Australia’s absurd reaction to crisis
Australia right now reminds me of a rapper's video from MTV in 2015. We are chucking money around like it is absolutely nothing. It is an orgiastic explosion of hedonistic materialism that would put Lil Wayne to shame.
Rolls Royces? We want 'em. Seven Rolls Royces were sold in November 2020, compared to literally none in the same month last year. Porsche 911s, Bentley Coupes, and Mercedes AMGs all rolled off the lots in higher numbers compared to November 2019.
We have cash and we are not afraid to make it rain.
As the next chart shows, every state is spending far more money than in 2019. At least 10 per cent more, and up to almost 20 per cent more in Queensland, NT, South Australia and Tasmania.
What are we buying more of? Things. If you break down spending between goods and services, the data shows we are focused on goods. Aussies are currently filling our houses with stuff bought online. It could be a busy time at the op-shops in six months when we all do a big clean out!
Of course, the lack of spending on services is due partly to Victoria, where services have been closed for most of the year. The rest of the country has apparently spent most of the year in a restaurant, as the next graph shows. Especially WA - since June, West Australians have been enjoying a first-class pandemic full of succulent meals.
In the old Royal Hotel in Perth - once a backpackers hostel - there is now a restaurant called Fleur. Fleur has a caviar menu, and the prices are shocking. A five-gram bump of Uruguayan sturgeon on a little pancake will cost you $30. If five grams is not enough, you can get a 100-gram tin of that same Uruguayan caviar for $400.
Restaurants like that are not supposed to survive if they open in a recession. No caviar restaurants are reported to have survived the Great Depression, for example. People ate sawdust.
But this is not a normal recession and Fleur is apparently thriving. After a bumpy time in March and April it has turned out to be a great time to be a restaurant owner in Perth.
Australian consumer sentiment is at a ten-year high, as measured by the Westpac / Melbourne Institute Index. The highest in ten years.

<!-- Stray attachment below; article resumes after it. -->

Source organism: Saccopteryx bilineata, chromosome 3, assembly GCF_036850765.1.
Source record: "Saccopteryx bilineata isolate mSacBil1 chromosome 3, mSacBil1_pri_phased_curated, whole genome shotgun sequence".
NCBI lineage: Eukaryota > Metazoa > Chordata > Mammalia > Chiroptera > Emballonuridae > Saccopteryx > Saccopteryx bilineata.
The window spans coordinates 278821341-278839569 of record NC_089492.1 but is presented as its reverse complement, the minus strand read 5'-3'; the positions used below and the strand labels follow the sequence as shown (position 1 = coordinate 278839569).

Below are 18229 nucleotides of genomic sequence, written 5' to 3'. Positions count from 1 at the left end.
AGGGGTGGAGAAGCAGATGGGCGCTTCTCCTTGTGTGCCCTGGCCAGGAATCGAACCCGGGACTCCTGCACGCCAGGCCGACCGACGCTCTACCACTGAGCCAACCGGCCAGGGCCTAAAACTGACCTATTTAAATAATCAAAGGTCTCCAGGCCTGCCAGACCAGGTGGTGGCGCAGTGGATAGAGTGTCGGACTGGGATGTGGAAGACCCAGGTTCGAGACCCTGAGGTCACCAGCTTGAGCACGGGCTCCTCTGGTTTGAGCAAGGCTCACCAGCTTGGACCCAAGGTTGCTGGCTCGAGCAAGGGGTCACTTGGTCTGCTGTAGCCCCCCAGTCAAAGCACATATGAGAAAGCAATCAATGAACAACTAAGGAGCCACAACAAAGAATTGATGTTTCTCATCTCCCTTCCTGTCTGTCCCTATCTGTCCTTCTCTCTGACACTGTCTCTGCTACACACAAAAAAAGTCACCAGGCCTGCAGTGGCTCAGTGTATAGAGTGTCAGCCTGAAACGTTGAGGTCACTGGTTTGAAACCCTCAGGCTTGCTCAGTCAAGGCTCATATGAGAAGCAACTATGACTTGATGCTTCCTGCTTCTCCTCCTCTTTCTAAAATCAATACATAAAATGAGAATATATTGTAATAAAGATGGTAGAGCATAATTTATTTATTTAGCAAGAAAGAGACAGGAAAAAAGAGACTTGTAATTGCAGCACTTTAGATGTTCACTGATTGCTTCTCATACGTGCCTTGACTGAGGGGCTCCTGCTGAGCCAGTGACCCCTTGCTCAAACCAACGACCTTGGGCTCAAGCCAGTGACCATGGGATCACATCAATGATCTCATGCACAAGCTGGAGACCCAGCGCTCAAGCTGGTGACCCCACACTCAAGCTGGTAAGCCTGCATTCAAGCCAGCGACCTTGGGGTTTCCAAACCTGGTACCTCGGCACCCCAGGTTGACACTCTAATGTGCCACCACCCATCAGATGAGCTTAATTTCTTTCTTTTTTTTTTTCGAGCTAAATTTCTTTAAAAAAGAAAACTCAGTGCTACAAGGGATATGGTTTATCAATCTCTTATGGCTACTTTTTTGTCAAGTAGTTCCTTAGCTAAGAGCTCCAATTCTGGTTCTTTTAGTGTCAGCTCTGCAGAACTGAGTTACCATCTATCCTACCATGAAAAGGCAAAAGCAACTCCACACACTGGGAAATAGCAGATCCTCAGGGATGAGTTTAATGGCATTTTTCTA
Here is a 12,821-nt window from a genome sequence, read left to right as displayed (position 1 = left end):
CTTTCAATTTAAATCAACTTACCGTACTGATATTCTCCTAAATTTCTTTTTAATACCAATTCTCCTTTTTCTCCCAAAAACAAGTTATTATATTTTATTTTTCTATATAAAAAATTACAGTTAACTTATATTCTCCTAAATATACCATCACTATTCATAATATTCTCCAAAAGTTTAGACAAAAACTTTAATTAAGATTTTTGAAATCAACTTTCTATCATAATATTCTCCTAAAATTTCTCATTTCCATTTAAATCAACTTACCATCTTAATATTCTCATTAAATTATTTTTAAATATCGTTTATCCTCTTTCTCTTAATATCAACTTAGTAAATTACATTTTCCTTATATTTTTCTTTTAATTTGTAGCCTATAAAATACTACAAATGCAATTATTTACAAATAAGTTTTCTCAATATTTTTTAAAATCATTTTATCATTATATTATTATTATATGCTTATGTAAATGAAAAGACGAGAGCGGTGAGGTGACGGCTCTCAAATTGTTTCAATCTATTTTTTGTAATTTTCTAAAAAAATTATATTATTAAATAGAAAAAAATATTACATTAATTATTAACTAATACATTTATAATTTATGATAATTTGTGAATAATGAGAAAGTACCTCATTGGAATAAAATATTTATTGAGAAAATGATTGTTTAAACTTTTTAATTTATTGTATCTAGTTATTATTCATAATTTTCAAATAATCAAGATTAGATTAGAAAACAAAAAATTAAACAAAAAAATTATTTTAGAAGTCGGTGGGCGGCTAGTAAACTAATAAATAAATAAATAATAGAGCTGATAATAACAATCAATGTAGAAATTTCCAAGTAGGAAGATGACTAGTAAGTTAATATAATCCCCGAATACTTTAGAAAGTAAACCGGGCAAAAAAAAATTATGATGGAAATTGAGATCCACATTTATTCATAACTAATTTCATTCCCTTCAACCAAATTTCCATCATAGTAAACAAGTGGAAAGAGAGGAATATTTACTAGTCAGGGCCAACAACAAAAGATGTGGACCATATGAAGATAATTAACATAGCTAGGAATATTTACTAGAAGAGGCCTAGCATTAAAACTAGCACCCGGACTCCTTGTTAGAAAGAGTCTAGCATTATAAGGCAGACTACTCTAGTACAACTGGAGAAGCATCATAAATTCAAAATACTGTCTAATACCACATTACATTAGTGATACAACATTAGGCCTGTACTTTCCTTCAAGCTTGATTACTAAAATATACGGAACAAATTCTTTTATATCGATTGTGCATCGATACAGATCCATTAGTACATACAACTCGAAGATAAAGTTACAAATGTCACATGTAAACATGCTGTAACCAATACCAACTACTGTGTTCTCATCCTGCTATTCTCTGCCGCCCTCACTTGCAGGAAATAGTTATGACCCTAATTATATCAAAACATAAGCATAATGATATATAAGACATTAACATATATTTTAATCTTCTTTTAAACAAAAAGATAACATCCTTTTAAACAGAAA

A reminder: the pandemic is still killing thousands of people a day around the world and vaccines are not even approved, let alone in use. This recovery in Australian optimism is unexpected, complete, and even slightly obscene.
DON'T EVEN GET ME STARTED ON HOUSING
Global ratings agency Fitch sent me an email this week saying that among all the housing markets it tracks around the world, "we expect Australia to see some of the strongest price gains".
As if Australians would go on a spending spree and not include housing.
House prices are forecast to go up 3-5% in 2021 according to Fitch. That's huge for a country with slow population growth and high unemployment. Of course, ANZ reckons that forecast is still laughably low. They're forecasting a 9 per cent rise in house prices next year.
WHAT THE HECK IS HAPPENING?
Why are we spending so damn much? Are we running our bank accounts dry? Australia's saving is through the roof. As the next graph shows we are stacking our bank accounts high.
That's right, we maxed out spending and saving at the same time.
We can do both because our incomes have gone berserk with JobKeeper and JobSeeker.
When the government spends billions and billions of dollars, it ends up in our hot little hands and changes our lives. That spending has caught some criticism, but not from me. It is one of the big reasons we end 2020 optimistic not pessimistic, rich not poor.
There's many lessons here but the simplest one for governments might be the fact they can actually produce prosperity very simply - by putting more money in people's hands.
This is one of the tenets of basic Keynesianism - government spending matters. Australia's government is not completely stupid - I'd expect them to spot the correlation between consumer confidence and the fact they are now leading in the polls. Let's not forget that Prime Minister Scott Morrison started the year in the toilet after bungling the bushfires.
It is safe to predict the government will keep spending at strong levels, leaving debt and deficit rhetoric behind. Which will be the right thing to do so long as the unemployment rate is too high.
The only question is whether they can ever unlearn it, and wean themselves off high spending if we get back to strong labour markets.
Originally published as Australia's absurd reaction to crisis